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Former Gators forward Erik Murphy is projected as a second-round pick in Thursday's NBA Draft.

Tuesday June 25, 2013Murphy Hopes to Be Next in Growing Line of NBA-Drafted Gators

Former Gators forward Erik Murphy is projected as a second-round pick in Thursday's NBA Draft.

Chris Harry
By Chris Harry
GatorZone.com Senior Writer

GAINESVILLE, Fla. -- Asked to reel off the franchises he had visited and worked out for during a dizzying two months of pre-NBA draft evaluation, Erik Murphy mentioned San Antonio, Detroit, Indiana, Orlando, Cleveland and Portland.

The former Florida forward was reminded about a report that put him in a meeting with the Houston Rockets just last week.

"Oh yeah," Murphy said. "Forgot about that one."

Such is life for an NBA prospect. It's a cram-session existence of meeting and greeting -- and a lot of shooting -- in what morphs into an anxious run-up to a night when the next doorway to a player's life opens.

That's where Murphy, the 6-foot-10 stretch forward and 1,000-point scorer for the Gators, finds himself now. The NBA draft is Thursday night. Murphy is projected as a second-rounder, with a chance to slip into the late first round if some general manager or coach is especially intrigued by his ability to knock down 3-pointers and draw post players out of the paint.

It's the draft. It only takes one team to fall in a love with a guy.

CBSSports.com rates Murphy as the No. 51 player in the pool. NBADraftNet.com's mock projects him to the Los Angeles Lakers with the No. 48 overall. DraftExpress.com has Murphy at No. 53. So does HoopsWorld.com.

"They're all about the same," he said.

Murphy doesn't know what's going to happen. He only knows he's loved the process to this point.

"The traveling, obviously, is tough on your body, but that's what it's going to be like at the next level if I'm fortunate enough to get an opportunity," Murphy said. "How many people get a chance to do what I've been doing the last couple months? Not many. I think you should enjoy it and embrace. That's what I've done."

Since the NBA draft went to two rounds in 1989, Florida has had 19 players selected, with all but two of them taken since Coach Billy Donovan took over in 1996. Of those 12, nine were first-round draft picks and six were taken in the top 10, including Bradley Beal to the Washington Wizards with the No. 3 overall pick last summer.

During the 2012-13 NBA season, 10 former Gators played in the league, with three -- Miami's Mike Miller and Udonis Haslem, plus San Antonio's Matt Bonner -- getting minutes in the pulsating seven-game 2013 NBA Finals.

Simply put, Florida has become one of college's basketball's top NBA feeder programs.

"First and foremost, you can point to Billy Donovan and his system," UF assistant coach John Pelphrey said of the Gators' track record (especially recently) in getting players to the NBA. "With what we do with the pick-and-roll, it's basically on-the-job training for the next level."

In April, Murphy signed with agent Andy Miller, whose clients include the likes of Kevin Garnett, Serge Ibaka, Jamal Crawford, Chauncey Billups and Omer Asik. His home base has been Impact Basketball, a training boutique in Las Vegas, where he's worked on all facets of his game, usually in 1-on-1, 2-on-2 or 3-on-3 settings.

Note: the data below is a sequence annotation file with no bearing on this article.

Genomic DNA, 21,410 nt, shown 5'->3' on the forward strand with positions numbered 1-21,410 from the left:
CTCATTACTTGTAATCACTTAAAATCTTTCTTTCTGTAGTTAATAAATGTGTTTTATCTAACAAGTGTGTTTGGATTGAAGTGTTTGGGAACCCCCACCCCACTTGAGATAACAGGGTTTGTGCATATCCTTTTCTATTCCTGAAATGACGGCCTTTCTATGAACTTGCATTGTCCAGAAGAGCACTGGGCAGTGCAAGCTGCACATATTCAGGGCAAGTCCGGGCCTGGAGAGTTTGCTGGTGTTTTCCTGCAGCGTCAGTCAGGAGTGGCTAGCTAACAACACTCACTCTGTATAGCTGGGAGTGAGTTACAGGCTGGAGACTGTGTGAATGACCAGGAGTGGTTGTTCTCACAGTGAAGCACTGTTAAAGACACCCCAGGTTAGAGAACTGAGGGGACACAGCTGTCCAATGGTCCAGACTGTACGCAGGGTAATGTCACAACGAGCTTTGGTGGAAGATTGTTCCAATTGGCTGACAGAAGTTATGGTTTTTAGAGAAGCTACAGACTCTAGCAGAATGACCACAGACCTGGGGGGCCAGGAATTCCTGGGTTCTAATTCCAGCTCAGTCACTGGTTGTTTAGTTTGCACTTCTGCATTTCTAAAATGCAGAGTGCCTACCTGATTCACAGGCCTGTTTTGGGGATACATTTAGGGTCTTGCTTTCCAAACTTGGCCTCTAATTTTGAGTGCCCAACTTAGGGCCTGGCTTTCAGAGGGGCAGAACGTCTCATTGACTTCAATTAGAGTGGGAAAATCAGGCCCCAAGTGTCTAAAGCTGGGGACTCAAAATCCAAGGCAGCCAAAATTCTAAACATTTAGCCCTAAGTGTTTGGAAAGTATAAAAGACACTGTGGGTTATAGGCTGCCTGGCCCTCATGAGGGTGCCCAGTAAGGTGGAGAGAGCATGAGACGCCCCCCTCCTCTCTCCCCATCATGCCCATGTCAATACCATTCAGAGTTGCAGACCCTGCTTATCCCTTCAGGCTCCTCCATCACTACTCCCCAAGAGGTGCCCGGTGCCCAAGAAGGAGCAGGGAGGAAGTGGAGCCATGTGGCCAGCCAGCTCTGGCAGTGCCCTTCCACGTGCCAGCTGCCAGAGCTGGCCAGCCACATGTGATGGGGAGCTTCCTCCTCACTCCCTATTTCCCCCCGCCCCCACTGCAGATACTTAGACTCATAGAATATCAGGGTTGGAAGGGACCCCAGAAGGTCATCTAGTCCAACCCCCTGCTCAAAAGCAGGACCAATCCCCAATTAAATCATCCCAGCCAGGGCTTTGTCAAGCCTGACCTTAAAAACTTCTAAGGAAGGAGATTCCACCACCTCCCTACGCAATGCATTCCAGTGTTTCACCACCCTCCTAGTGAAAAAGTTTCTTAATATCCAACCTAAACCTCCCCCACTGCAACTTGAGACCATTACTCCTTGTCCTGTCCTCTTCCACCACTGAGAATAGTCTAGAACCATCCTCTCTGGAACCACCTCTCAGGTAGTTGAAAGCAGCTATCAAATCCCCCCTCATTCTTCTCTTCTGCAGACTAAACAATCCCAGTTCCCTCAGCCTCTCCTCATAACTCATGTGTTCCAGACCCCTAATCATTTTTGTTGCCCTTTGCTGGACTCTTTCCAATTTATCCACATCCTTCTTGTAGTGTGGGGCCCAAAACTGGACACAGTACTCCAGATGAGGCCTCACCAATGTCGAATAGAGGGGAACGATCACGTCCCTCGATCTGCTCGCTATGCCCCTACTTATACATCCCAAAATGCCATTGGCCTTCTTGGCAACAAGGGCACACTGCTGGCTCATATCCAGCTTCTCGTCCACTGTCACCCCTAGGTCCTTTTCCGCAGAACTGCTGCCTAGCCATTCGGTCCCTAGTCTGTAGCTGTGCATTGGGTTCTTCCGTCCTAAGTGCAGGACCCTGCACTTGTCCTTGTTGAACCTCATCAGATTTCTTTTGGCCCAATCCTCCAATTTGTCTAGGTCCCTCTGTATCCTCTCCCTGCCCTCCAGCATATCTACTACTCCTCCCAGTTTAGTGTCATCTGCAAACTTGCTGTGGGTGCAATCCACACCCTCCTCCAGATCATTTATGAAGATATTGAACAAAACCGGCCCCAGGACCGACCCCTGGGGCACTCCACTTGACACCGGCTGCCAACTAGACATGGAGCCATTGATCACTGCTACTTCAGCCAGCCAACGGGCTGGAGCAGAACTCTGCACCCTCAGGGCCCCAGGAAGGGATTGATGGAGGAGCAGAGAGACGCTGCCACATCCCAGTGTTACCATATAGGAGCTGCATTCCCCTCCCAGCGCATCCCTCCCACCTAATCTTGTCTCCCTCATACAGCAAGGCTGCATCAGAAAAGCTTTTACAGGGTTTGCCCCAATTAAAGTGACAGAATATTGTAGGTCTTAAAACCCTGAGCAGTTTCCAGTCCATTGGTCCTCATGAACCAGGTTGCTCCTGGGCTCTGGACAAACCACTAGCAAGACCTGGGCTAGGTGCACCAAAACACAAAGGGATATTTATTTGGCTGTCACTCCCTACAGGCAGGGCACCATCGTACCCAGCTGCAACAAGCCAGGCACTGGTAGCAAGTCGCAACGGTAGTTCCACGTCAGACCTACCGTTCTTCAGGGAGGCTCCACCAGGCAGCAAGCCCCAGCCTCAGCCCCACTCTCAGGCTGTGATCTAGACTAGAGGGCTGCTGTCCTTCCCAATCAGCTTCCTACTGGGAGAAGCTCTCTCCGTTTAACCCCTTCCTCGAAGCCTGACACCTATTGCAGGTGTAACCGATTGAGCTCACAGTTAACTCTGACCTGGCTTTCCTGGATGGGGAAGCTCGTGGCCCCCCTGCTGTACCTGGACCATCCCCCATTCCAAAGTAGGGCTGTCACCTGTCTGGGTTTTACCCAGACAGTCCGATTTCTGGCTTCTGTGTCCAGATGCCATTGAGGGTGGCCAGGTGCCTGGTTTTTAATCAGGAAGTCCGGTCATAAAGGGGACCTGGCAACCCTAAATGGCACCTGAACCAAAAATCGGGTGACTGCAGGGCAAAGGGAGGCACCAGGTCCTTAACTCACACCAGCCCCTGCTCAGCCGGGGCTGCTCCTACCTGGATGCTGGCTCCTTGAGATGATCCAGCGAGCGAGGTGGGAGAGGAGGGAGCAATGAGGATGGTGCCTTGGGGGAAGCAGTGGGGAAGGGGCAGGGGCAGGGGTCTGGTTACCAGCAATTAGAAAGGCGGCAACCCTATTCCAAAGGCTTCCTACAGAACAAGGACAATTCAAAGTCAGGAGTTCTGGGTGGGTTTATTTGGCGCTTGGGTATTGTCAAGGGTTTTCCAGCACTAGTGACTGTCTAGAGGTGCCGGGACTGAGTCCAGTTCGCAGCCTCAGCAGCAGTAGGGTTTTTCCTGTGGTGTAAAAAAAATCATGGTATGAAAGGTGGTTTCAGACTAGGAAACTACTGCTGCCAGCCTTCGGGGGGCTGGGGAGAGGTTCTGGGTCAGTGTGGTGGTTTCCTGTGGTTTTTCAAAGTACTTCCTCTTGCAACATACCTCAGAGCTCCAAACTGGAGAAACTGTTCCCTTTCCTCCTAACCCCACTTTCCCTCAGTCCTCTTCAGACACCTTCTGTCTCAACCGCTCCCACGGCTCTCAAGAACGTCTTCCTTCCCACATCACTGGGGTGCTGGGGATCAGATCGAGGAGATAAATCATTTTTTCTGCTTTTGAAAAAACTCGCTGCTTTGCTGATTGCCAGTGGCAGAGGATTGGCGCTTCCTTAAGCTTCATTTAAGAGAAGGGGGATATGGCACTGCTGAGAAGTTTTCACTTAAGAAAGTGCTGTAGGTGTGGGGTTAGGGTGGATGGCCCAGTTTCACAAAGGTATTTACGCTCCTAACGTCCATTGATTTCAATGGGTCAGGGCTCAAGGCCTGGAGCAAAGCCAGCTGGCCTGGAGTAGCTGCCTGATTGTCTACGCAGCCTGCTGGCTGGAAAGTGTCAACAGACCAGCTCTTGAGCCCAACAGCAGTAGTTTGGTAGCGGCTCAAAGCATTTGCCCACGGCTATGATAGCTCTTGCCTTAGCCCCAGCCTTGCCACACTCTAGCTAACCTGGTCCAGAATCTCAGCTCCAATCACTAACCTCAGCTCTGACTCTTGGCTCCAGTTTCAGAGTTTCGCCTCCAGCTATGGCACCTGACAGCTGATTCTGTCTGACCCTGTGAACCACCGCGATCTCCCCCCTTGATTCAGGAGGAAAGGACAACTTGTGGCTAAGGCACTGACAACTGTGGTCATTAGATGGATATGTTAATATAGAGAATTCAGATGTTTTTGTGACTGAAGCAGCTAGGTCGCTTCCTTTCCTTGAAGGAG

Murphy compared the process to Donovan's individual instruction sessions.

"It's definitely been an advantage to play for Coach Donovan and be in that program and get all that individual instruction," he said. "You're constantly getting better and working on your weaknesses and building yourself as a player."

So much of what the Gators do -- both in-season and during the offseason -- is wrapped around individual instruction.

"It's invaluable," said UF assistant coach Rashon Burno, who joined the staff 13 months ago. "The thing that Billy does great, he can really break your game down. Individual instruction is based on, granted, what we need as a program. But it's also based what you, the player, need to improve on. I think he does a really good job of tailoring individual instruction to particular strengths and weaknesses."

And then there's the Florida system and its built-in elements of next-level preparation. It's like getting a "minor-league experience" in NBA style of play, according to Burno.

"For a guy like Murph, he's been playing in it for four years," Burno said. "In our style, you want two [defenders] on the ball. That means the 'pop' guy [in the pick-and-pop] is wide open. With Murphy and his ability to stretch a defense and hit 3-point shots, it puts a defense at a disadvantage when two are on the ball and it's kicked. Now you cause rotation."

In 136 games, Murphy shot 51.4 percent from the floor and 43.5 from 3-point range. He carded career-best numbers as a senior in averaging 12.2 points, 5.5 rebounds and 45.3 percent from the arc.

Yes, a team with Murphy may give up rebounding in the frontcourt, but the trade-off is a unique twist that some team is going to find enticing.

"Erik came here and worked really hard to put himself in this position," Pelphrey said. "He got better every year, but along the way Murph developed a relationship with everybody in our program. From a team standpoint and community standpoint, he'll be an asset to any organization."

Murphy has done his part. His body of work at Florida is there. The workout reviews, according to Miller ("And he's a straight-shooter," Murphy said) have been positive.

Now, he just has to wait.

"There's not a lot of mystery with what I do, you know," Murphy said. I've done all I can do. Now it's out of my control, but I'm sure I can deal with just about any situation I'm going to face. It's nerve-racking, yeah, not knowing, but you have no say in it, so why worry.

"Whatever happens happens."

 

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